As a follow-up, the REASSURE trial is a single-arm, prospective long-term observational study designed to evaluate long-term safety at 7 years’ follow up. In the study, patients with mCRPC with bone metastases were enrolled and planned to receive Ra-223. In this abstract, the authors provide the first interim analysis of 244 men treated in the United States – they have enrolled over 1106 men globally (421 United States), but only 244 were eligible for analysis. The primary aim was a descriptive analysis of safety and characteristics according to (1) prior or (2) concomitant abiraterone/enzalutamide (abi/enza) or (3) prior docetaxel/cabazitaxel (chemo) treatment in men who had received ≥1 Ra-223 dose; median follow up 8 months. Most men were ECOG 0-1.
20% had received prior chemotherapy (docetaxel/cabazitaxel), 19% had received prior abiraterone and/or enzalutamide, and 34% were treated concomitantly with abi or enza. 48% of men who had received prior abi/enza had also received prior chemotherapy; 44% of men who had received prior chemotherapy had also received prior abi/enza.
The median number of Ra-223 doses received was 6. Close to 70% completed 5-6 injections.
The key findings were that:
1. Prior abi/enza and/or chemo men had higher median baseline PSA and were less likely to complete 5-6 doses.
2. Subgroups had similar median ALP, LDH and Hb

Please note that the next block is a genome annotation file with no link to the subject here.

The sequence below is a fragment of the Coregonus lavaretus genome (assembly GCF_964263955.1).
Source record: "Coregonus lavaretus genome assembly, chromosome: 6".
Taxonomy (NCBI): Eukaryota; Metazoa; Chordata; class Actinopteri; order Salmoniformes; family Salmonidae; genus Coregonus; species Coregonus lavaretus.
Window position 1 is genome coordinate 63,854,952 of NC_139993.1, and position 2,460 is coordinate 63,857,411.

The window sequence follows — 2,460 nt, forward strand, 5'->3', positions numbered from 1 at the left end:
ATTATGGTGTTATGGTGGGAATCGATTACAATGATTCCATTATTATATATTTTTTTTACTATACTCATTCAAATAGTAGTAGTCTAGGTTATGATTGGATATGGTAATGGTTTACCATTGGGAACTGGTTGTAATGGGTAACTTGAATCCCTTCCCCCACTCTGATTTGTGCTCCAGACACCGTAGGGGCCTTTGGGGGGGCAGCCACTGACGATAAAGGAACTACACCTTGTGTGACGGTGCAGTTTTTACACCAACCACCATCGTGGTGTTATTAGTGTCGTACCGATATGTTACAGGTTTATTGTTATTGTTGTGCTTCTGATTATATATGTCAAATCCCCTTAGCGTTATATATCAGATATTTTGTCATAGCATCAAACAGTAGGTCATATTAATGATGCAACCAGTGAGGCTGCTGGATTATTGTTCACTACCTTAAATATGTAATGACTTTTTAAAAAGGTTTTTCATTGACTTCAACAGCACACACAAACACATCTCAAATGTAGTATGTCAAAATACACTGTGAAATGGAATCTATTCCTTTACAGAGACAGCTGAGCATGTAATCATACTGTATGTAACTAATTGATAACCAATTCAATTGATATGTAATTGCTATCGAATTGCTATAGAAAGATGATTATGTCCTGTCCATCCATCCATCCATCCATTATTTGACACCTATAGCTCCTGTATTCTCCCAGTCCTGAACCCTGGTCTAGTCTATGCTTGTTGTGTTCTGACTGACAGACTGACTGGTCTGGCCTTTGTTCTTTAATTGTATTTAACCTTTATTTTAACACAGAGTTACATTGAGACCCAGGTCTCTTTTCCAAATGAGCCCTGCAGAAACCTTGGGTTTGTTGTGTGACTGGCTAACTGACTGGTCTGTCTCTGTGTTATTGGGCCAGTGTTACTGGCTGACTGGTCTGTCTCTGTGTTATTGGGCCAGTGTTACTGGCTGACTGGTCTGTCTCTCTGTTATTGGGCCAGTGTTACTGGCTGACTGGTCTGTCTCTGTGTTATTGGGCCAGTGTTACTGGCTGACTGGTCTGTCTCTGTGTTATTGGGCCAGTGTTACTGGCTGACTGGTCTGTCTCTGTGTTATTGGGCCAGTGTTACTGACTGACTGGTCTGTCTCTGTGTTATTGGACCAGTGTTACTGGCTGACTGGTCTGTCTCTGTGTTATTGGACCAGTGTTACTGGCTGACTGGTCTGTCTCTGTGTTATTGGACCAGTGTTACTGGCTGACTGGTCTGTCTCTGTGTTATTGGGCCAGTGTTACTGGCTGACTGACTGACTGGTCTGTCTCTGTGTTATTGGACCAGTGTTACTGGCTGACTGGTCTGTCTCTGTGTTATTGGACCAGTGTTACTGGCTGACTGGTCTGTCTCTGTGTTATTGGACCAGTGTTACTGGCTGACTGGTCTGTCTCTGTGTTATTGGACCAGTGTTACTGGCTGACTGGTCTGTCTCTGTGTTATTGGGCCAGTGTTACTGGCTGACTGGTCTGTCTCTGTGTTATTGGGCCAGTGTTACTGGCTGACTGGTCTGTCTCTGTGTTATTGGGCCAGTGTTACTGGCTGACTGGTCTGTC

3. Drug-related tx-emergent adverse events occurred in 71 pts (29%) and serious AEs in 9 (3.7%). Most common AEs were diarrhea (9%), fatigue (8%) and anemia (7%). Drug-related serious AE’s occurred in 4% of patients.
4. AE incidence was numerically higher in pts who received prior chemo and/or prior abi/enza
5. In the updated safety analysis, 51/244 (21%) had a symptomatic skeletal related event (SSE)
Based on this interim analysis, there are no new safety concerns and most men complete 5-6 Ra-223 doses in routine US clinical practice. Men who received prior abi/enza or prior chemo had lower Ra-223 treatment completion and higher AE incidence – this is likely due to greater disease burden, as they had a higher median baseline PSA.
Speaker: Lauren Christine Harshman
Co-Authors: AA. Oliver Sartor, Timothy Richardson, John Sylvester, Daniel Y. Song, Constantine Mantz, Robert K. Brookland, Mark Perlmutter, Robert Given, Jan Kalinovsky, Svetlana Babajanyan, Yoriko De Sanctis, Celestia S. Higano
Institution(s): Dana-Farber Cancer Institute, Boston, MA; Tulane University School of Medicine, New Orleans, LA; Wichita Urology, Wichita, KS; 21st Century Oncology, Lakewood Ranch, FL; Johns Hopkins School of Medicine, Baltimore, MD; 21st Century Oncology, Fort Myers, FL; Chesapeake Urology, Towson, MD; Jersey Shore Medical Center, Neptune, NJ; Urology of Virginia, Virginia Beach, VA; Bayer HealthCare Pharmaceuticals Inc., Basel, Switzerland; Bayer HealthCare Pharmaceuticals Inc., Whippany, NJ; University of Washington and Fred Hutchinson Cancer Research Center, Seattle, WA
Written by: Thenappan Chandrasekar, MD, Clinical Fellow, University of Toronto, Twitter: @tchandra_uromd at the 2018 American Society of Clinical Oncology Genitourinary (ASCO GU) Cancers Symposium, February 8-10, 2018 - San Francisco, CA
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